As we have observed in Europe, there are practical limits to regulation of banker pay. The result is that culture is emerging as the new focus in regulators’ and supervisors’ attempts to ensure stability in the financial sector. This focus appears to have landed on top of each bank’s board of directors.
In the words of the governor of the Bank of England Mr Mark Carney, speaking as the Chair of the Financial Stability Board, “The succession of [bank] scandals means it is simply untenable now to argue that the problem is one of a few bad apples. The issue is with the barrels in which they are stored.” (see HERE for Mr Carney’s speech in Singapore in November 2014).
In the EU and European Economic Area (EEA), bonuses and other forms of variable pay for bankers are now limited to 100% of fixed remuneration, or 200% with shareholder agreement, and there are requirements for deferral and payment in financial instruments (refer to the fourth Capital Requirements Directive (CRD IV), which implemented the Basel III banking reforms). The 120 page European Banking Authority (EBA) guidelines to implementing these rules give some idea of the level of complexity (and bureaucracy) involved (the draft guidelines are open for consultation until 4 June). As you would expect, European banker fixed pay has started to soar to make up for the loss of incentives.
With London the biggest financial services centre in Europe, the UK has opposed bonus caps on the grounds that banker pay is an issue for shareholders rather than government regulation, and that it would inflate fixed pay, restrict the scope for using malus and clawback to penalise senior banker misconduct and discourage long-term performance based remuneration (especially as the EBA would apply the limits at vesting of long-term awards). In addition, as directors of Australian banks with European operations have noted to us, it increases bank vulnerability to have a variable cost converted to a higher fixed cost.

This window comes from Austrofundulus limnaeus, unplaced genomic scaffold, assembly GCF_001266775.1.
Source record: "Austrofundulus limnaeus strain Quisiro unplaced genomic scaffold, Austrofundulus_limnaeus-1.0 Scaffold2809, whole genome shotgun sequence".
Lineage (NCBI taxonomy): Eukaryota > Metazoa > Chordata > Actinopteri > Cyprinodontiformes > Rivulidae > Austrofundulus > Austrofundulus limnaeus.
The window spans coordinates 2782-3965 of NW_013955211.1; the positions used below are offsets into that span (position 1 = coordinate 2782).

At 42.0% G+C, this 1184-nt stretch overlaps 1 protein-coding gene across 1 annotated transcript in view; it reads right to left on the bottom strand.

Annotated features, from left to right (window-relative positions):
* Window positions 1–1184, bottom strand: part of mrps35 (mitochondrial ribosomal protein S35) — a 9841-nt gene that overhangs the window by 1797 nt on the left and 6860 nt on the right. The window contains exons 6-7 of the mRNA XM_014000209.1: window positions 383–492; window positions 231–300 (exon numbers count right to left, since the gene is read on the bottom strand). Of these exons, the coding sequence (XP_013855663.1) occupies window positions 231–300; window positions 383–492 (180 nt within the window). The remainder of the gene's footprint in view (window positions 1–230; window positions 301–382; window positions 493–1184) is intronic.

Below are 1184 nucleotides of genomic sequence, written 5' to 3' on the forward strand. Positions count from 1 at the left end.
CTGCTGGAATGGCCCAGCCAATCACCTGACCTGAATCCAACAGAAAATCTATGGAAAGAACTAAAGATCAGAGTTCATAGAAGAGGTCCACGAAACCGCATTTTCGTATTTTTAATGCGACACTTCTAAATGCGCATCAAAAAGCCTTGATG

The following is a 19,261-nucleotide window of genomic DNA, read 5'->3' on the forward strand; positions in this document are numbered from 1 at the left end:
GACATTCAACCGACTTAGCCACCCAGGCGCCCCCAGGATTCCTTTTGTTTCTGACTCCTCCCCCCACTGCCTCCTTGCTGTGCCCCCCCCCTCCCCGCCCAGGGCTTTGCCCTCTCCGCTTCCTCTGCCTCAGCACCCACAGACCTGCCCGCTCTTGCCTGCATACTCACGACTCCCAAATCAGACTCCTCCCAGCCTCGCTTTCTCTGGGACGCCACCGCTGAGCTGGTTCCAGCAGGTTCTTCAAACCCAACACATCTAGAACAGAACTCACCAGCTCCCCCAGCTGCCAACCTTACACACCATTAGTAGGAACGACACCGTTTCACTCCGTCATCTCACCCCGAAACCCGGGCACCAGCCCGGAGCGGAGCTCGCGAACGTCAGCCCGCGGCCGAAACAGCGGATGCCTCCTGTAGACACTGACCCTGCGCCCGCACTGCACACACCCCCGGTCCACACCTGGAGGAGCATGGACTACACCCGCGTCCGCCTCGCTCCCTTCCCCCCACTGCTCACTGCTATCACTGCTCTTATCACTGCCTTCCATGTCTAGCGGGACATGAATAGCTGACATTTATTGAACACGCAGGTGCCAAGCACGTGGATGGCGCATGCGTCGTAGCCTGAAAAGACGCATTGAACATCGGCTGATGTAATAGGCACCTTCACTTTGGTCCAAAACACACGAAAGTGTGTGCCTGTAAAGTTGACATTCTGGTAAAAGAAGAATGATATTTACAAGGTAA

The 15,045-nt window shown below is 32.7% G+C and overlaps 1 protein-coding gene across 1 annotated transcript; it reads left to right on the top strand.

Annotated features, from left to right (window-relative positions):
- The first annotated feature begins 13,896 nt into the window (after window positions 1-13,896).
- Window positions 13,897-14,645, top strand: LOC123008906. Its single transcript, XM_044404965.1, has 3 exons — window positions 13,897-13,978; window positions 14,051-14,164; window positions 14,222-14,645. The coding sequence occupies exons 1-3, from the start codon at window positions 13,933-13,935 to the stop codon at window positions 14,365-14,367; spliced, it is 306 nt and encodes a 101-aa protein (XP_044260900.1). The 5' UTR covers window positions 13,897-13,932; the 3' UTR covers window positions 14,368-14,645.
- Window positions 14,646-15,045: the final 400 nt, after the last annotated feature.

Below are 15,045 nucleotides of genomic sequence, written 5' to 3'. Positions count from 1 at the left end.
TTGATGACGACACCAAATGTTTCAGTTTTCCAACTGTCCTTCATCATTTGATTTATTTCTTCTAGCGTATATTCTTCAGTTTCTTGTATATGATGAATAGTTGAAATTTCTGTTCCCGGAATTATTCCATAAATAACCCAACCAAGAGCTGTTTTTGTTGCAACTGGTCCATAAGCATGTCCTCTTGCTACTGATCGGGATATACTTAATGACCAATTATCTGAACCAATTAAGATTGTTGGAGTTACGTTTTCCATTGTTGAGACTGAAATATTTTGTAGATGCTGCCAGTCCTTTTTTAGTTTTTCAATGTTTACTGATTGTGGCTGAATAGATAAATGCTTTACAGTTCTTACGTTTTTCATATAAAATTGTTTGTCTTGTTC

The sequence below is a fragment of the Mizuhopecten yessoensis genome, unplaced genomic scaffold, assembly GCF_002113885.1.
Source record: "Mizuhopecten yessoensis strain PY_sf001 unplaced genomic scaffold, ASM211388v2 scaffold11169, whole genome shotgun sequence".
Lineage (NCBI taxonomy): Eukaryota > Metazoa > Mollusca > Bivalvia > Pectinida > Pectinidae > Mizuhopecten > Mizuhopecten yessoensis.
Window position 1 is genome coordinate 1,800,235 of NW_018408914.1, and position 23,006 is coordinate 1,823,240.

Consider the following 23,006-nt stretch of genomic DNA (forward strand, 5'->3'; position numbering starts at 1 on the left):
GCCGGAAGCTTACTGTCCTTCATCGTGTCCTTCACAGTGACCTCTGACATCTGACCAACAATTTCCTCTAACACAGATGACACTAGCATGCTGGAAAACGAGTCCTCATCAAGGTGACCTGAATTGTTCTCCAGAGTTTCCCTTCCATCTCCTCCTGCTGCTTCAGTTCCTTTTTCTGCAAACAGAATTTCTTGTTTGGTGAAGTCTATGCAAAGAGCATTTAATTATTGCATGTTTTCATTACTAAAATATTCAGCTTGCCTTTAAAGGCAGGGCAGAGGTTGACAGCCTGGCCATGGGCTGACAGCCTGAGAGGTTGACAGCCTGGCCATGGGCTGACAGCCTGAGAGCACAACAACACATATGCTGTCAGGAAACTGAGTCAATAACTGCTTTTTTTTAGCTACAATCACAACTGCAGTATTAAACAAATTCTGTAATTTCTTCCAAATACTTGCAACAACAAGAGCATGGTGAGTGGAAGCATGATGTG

One alternative approach, suggested by Mr Carney in his Singapore speech referred to above, would be to develop standards to put non-bonus or fixed pay at risk to ensure the burden of excessive risk taking is borne by those staff. While this interesting idea may call into question the “fixed pay” label, there is some research to support its validity (see HERE).
The Managing Director of the International Monetary Fund, Ms Christine Lagarde, has also acknowledged that regulation alone cannot address the risks to financial stability caused by poor culture at some companies, and suggested that companies need more powers to claw back pay and bonuses in the event of misconduct, and that internal governance and risk management need further reform.
“Whether something is right or wrong cannot be simply reduced to whether or not it is permissible under the law,” she said. “What is needed is a culture that induces bankers to do the right thing, even if nobody is watching.”
“Ultimately, we need more individual accountability. Good corporate governance is forged by the ethics of its individuals … I want to see institutions themselves take up this matter – shareholders and bondholders too. There should be a drive in the private sector for better alignment of risks and incentives,” she said (see Ms Lagarde’s speech HERE).